Revenge is a kind of wild justice, which the more man's nature runs to, the more ought law to weed it out. - Francis Bacon, de Augmentis Scientiarum bk. II Fortitudo
This week's surprise is not one you might have expected. It pertains to recidivism. If you listened to Senators and Congresspersons talk about the perils of releasing prisoners from Guantanamo because they will only return to attack us once again, you'd assume that recidivism among those released from Guantanamo would be close to 100%. That would not be surprising since many of the released GITMO prisoners had, among other things, been tortured and held there for years without charges being filed. One of the understandable side effects of such treatment could be a wish to exact revenge on one's former captors. Indeed, the dangers of recidivism among this group was neatly captured by Representative Pete Hoekstra of Michigan who, upon learning during the Christmas holidays that the administration was sending two GITMO detainees overseas, (an announcement that was made two days after 12 other detainees had been sent to Afghanistan, Yemen and Somaliland) said: "We continue to send people back to countries that have weak central governments and ungoverned areas. It baffles the brain. In light of recent events, both the attempted bombing [Christmas Day] and the link to a former detainee from Gitmo who then became an al-Qaeda leader in Yemen. . . there should be a whole lot of red flags about transferring any more detainees out right now. Are they going to a country that produced any of these recidivists?"
His concern was echoed by Sen. Jeff Sessions of Alabama, the ranking Republican member of the Judiciary Committee who said: "We are deeply concerned about pending transfers [of detainees] on the heels of the Christmas Day bombing and news reports suggesting that even more released GITMO detainees have returned to militant activities than previously thought. All transfers should be put on hold until there has been a chance to analyze emerging numbers about the threat of recidivism, and to begin patching the cracks in the system laid bare by the Christmas Day bomb plot."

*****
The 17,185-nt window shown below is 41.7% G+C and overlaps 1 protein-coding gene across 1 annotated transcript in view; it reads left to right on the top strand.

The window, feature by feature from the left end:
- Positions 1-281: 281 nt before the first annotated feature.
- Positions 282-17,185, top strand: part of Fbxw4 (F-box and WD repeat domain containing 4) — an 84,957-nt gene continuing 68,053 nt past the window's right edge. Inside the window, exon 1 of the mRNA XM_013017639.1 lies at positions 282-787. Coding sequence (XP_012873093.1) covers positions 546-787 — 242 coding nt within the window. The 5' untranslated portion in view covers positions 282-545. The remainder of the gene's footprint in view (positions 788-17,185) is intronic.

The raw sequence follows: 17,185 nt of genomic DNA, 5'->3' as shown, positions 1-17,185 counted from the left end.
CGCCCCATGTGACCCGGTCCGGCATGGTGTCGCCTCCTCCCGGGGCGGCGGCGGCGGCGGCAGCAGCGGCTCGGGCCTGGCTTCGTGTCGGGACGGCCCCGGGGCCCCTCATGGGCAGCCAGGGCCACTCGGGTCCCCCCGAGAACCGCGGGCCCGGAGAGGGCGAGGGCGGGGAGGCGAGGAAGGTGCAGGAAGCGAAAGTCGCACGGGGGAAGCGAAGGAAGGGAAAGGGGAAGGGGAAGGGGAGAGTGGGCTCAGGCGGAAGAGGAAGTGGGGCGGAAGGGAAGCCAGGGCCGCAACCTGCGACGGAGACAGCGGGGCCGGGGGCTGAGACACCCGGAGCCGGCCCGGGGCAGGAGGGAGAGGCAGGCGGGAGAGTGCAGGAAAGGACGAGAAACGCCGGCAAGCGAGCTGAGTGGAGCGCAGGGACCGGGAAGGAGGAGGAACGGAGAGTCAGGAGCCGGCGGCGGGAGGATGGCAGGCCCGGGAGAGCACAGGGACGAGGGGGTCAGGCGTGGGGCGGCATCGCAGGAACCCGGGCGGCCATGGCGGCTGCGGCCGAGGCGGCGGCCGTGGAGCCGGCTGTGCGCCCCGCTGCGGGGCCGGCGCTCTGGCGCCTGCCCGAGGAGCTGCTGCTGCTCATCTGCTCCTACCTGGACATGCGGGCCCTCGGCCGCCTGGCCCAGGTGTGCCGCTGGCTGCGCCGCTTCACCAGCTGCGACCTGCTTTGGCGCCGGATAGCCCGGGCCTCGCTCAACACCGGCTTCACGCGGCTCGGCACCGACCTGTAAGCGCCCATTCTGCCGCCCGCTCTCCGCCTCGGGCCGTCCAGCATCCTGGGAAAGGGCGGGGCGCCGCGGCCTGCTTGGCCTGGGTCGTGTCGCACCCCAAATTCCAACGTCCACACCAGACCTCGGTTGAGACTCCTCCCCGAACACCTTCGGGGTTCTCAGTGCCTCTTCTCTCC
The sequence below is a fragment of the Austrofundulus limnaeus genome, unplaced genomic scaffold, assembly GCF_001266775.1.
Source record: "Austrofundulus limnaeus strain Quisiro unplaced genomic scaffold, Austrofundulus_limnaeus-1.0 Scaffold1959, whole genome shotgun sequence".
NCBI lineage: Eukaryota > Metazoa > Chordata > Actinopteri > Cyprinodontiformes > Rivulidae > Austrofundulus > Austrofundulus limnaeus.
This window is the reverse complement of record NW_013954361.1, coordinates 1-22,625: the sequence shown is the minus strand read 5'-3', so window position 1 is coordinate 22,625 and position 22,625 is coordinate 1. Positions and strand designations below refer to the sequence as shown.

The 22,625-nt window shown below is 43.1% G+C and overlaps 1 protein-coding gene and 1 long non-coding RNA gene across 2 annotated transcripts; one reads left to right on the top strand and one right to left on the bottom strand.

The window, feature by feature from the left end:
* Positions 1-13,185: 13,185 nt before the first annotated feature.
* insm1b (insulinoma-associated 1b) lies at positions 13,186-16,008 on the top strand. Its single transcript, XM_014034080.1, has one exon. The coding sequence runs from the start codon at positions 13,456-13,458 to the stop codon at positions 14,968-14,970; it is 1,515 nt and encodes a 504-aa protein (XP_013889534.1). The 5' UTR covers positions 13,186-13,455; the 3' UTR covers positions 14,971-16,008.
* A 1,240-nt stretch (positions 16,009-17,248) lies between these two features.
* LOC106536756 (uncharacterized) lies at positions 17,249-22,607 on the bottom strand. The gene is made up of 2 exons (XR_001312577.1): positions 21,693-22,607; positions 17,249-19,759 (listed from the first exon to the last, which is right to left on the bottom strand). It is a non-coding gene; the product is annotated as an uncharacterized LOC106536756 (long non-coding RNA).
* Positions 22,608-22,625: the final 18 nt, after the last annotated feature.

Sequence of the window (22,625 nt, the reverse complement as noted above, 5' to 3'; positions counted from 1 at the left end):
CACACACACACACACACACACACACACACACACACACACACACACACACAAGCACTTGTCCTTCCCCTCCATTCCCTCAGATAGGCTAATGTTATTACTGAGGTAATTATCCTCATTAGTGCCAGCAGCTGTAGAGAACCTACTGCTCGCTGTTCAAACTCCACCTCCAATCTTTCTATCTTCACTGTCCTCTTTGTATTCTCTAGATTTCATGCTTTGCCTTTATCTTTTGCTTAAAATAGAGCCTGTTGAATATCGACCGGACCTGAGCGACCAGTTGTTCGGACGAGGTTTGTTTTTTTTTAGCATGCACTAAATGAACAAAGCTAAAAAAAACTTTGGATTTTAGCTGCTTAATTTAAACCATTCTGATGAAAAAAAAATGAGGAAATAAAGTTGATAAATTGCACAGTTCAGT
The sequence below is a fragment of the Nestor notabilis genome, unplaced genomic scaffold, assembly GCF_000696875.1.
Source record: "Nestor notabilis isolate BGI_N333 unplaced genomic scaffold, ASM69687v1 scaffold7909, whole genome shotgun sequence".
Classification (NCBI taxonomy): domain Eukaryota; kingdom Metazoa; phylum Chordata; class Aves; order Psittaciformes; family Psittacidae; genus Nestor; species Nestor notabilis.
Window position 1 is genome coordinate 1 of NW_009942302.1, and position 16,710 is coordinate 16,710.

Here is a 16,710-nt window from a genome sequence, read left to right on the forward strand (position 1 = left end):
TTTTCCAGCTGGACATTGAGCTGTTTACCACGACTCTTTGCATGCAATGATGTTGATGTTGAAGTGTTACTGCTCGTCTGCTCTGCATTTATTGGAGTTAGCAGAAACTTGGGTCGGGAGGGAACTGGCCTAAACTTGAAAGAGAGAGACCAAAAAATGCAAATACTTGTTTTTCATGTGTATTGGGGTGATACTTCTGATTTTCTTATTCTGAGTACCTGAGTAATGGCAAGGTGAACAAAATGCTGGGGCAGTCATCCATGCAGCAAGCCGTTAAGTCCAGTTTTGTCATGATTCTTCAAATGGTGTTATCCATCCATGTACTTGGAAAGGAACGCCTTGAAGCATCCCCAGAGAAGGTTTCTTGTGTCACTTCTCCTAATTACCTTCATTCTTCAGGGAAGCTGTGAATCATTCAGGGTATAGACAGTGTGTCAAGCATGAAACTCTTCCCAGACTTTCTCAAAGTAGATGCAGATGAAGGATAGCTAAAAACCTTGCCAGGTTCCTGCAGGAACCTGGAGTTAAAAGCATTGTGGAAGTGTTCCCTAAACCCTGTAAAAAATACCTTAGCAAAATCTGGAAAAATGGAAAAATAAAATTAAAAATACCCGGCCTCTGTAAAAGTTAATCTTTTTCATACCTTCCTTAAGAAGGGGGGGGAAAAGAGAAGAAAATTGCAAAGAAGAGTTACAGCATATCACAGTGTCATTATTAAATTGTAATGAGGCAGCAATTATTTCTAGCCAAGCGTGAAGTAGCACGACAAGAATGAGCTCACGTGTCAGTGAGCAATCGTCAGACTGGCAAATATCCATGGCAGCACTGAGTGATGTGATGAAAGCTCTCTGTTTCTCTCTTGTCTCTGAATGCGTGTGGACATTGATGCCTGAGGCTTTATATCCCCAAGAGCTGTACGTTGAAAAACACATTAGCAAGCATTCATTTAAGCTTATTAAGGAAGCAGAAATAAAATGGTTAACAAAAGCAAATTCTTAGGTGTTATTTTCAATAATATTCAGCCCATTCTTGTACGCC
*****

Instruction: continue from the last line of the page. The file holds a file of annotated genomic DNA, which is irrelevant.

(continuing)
Here is the surprise. According to the most recent Pentagon report, the recidivism rate among released GITMO detainees has gone up from 14% in the spring of 2009 to 20%. Four out of 5 of the former detainees have returned to a pacific way of life not involving hostility towards their former captors. Here is another surprise. It's the recidivism rate among people released from U.S. prisons.
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Every person incarcerated in a United States prison knows why he or she is there and, subject to early release for good behavior (and with the exception of certain sex offenders) knows exactly how long he or she can expect to stay there. Not one prisoner anywhere in the United States was subjected to torture in order to assist the government in establishing why the prisoner should be in prison rather than out on the streets. Every prisoner in the United States has a right to have a court consider every aspect of the proceedings that ended up with the prisoner's incarceration. Notwithstanding the treatment accorded domestic criminals, they show little gratitude for the treatement they receive in the American criminal justice system.
According to the 2006 report of the Commission on Safety and Abuse, within 3 years of being released, 67% of the former prisoners will once again be arrested and 52% will be re-incarcerated. The rate of recidivism for our homegrown criminals is more than three times as high as it is for the foreign nationals at GITMO, not all of whom have even committed any crimes. The Report does not suggest, as some elected officials have with respect to GITMO detainees, that because they might be dangerous if released they should be incarcerated forever. (The four policemen in Lakeland, Washington who were murdered by the apparent recidivist Maurice Clemmons, would probably not have favored indefinite detention for violent offenders but would have wished that a convicted felon from Arkansas charged with child rape and assault in Washington, would not have been out walking the streets while awaiting trial.)
Reflecting on the United States statistics one is tempted to apply Mr. Hoekstra's question about release of folk from GITMO to the release of folk from the U.S. prison system: "Are they going to a country that produced any of these recidivists?" The answer being in the affirmative one is tempted to ask Mr. Hoekstra whether he and others who favor indefinite detention for certain GITMO detainees would favor indefinite detention for domestic criminals, and, if not, why not, and if so, which ones would qualify for indefinite detention. That might also provide guidelines for deciding which GITMO detainees qualify for indefinite detention. With the development of such guidelines we could take comfort in the fact that something good has come out of Guantanamo.